The AU does not consider different types of foraging pressure; that is, some species might require browse, whereas others subsist primarily on grasses
What are the three main mechanical methods of range management?
mowing-reduces canopies of shrubs and trees but leaves the root systems alone
chaining-removes cover, dragging heavy chains behind bulldozers
root-plowing-reduces cover of woody vegetation, a heavy blade is towed through the soil, severing brush below ground
How are herbicides, fire, and fencing used to manage rangelands?
aerial applications are used to reduce undesirable plants on rangelands
fire favors grass over woody plants-used to maintain grasslands
fencing controls livestock movement without need of herders, prevents intermixing of separately owned stock, and amy promote the proper usage of forage when herds are manipulated between pastures
Overgrazing not only imposes costs to the environment, but may also be financially costly to cattle owners. Explain why?
As vegetation retrogresses with continued overgrazing, crucial soil and water relationships also fail, ultimately reducing the rangeland’s carrying capacity for grazing animals, even after stocking rates are lessened.
How does grazing affect trout habitat? What are some of the solutions?
Grazing near fisheries damage aquatic and streamside communities. Undercut banks, overhanging vegetation, and other conditions desirable for trout were damaged. Stream became 5x as wide, and only 1/5 as deep, warm shallow water and not good habitat
How does burros, an “exotic invasive species”, affect the rangeland ecosystem?
Burros typically concentrate in dry washes where their heavy utilization of forage is pronounced. The heaviest browse occurred near permanent water and the lightest further away. Riparian habitats receive heavy browsing pressure during summer months
they remain in good health despite seasonal differences and can survive in sparsely vegetated areas
What is the basic principle of game ranching?
Native species are far better adapted to local conditions than are domestic livestock. In other words, attempts to raise cattle sheep or goats would be better foregone to raise native species
How do native species compare to exotic species in their efficiency of range forage conversion to protein?
Native species convert range vegetation into meat more efficiently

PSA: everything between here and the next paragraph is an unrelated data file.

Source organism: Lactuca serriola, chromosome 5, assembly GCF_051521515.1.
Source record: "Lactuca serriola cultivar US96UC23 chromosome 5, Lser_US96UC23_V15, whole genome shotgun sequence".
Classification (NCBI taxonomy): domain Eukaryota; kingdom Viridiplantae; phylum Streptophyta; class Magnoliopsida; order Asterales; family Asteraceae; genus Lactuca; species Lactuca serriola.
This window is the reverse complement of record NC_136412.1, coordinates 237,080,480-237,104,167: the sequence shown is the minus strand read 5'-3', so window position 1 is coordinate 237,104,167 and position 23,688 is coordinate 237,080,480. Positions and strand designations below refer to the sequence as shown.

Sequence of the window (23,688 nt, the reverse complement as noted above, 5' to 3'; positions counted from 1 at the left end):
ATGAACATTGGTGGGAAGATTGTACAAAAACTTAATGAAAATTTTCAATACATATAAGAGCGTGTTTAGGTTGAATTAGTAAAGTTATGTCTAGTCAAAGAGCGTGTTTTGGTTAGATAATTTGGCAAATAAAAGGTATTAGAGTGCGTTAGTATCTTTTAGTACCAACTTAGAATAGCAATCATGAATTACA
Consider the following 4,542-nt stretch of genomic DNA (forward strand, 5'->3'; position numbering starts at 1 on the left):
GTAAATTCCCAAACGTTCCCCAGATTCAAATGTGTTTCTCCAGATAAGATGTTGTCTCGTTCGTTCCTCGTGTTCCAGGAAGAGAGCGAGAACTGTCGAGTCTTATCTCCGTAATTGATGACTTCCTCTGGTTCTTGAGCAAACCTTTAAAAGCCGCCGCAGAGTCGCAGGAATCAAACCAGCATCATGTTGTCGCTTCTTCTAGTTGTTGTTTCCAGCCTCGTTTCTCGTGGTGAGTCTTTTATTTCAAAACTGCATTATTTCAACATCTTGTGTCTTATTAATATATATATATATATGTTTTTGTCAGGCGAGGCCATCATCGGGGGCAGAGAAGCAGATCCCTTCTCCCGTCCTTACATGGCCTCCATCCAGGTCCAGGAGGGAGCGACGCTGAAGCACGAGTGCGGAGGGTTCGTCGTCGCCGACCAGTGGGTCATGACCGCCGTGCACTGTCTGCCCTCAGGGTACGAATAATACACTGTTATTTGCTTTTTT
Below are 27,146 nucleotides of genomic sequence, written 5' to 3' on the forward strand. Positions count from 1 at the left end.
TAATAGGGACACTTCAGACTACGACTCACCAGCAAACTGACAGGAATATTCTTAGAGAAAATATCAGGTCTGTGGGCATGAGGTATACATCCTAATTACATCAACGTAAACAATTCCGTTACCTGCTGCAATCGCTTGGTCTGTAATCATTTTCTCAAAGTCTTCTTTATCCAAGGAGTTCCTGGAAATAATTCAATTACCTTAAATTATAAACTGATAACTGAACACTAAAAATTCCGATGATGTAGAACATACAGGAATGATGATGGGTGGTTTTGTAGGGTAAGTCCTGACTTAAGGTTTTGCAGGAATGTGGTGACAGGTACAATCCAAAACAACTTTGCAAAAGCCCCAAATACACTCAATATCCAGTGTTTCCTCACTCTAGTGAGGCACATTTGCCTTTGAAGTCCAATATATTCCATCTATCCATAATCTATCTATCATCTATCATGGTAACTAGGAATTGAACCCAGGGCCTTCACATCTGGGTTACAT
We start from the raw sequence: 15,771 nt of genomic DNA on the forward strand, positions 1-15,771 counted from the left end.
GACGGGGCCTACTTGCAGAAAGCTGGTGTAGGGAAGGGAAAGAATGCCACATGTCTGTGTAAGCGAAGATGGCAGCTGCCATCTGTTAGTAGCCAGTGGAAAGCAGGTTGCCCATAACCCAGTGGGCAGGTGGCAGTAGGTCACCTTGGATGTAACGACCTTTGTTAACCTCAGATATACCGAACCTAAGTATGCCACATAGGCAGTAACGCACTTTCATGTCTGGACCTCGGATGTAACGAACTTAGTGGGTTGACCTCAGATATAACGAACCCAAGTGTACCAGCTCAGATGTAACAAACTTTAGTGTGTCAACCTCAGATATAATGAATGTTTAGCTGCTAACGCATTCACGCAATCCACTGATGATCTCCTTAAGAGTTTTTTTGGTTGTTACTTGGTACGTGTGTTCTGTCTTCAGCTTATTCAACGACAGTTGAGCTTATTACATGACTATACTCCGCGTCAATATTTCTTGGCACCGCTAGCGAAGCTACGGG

Jack Ward Thomas got his Ph.D. in wildlife here at UMass; who is he?
He is the former chief of the USDA FOrest Service. he reduced logging on national forests and was president of the Wildlife Society. Loved natural resources
What are life-form associations?
Thomas developed a systematic approach, using categories of breeding and feeding habitats of the various animals used to assess the benefits of each forests management practice
What needs to be considered when assessing the benefits of clear cuts for wildlife?
the kind of wildlife, how large the clear cut area will be, and how long a period of time it will take for reforestation
What is a snag and why are they important to wildlife?
Dead and dying trees which provide nesting, feeding and perching sites for birds
What is a nurse log?
dead and down woody material which provide a base for growth of new trees
What are two adaptations of certain plants to fire?
Longleaf pines’ sprouting seeds produce a root and a ground level bud(1), from which sprouts needles. For 7 years, the sedling remains in this grass stage while storing nutrients. A ground fire at this stage of development burns the needles but doesn’t destroy the root or bud. Thereafter, the young tree draws on nutrients stored in the taproot, and grows and develops thick fire resistant bark(2)
What are the consequences of fire suppression in certain habitats?
Long periods of fire suppression im longleaf pine stands permits large accumulations of combustible ground litter, so the fires that eventually occur are larger and hotter and the fires destroy all species, including the pines
Generally sets back succession
Is a 100-year rotation of timber harvest in old-growth forests successful in simulating the ecological characteristics of the natural stand?
No, they don’t attain the characteristics of present old growth stands
How can forest management create habitats ideal for ruffed grouse?
abundant aspens including saplings, pole-size trees, and mature trees are ideal ruff grouse habitat. Forest management can create these conditions by clear cutting in a pattern in which a patchwork of 4 age classes of aspen are present
What are inbreeding and outbreeding depression?
results from matings between siblings or other members from the same family group and the occurrence of extreme homozygosity (many similar genes)
matings among individuals with diverse genetic backgrounds which may lead to reduced fitness
What were the characteristics of Florida panthers that seemed related to inbreeding depression?
lower semen volume, more abnormal sperm, reduced sperm motility, only one testicle in the scrotum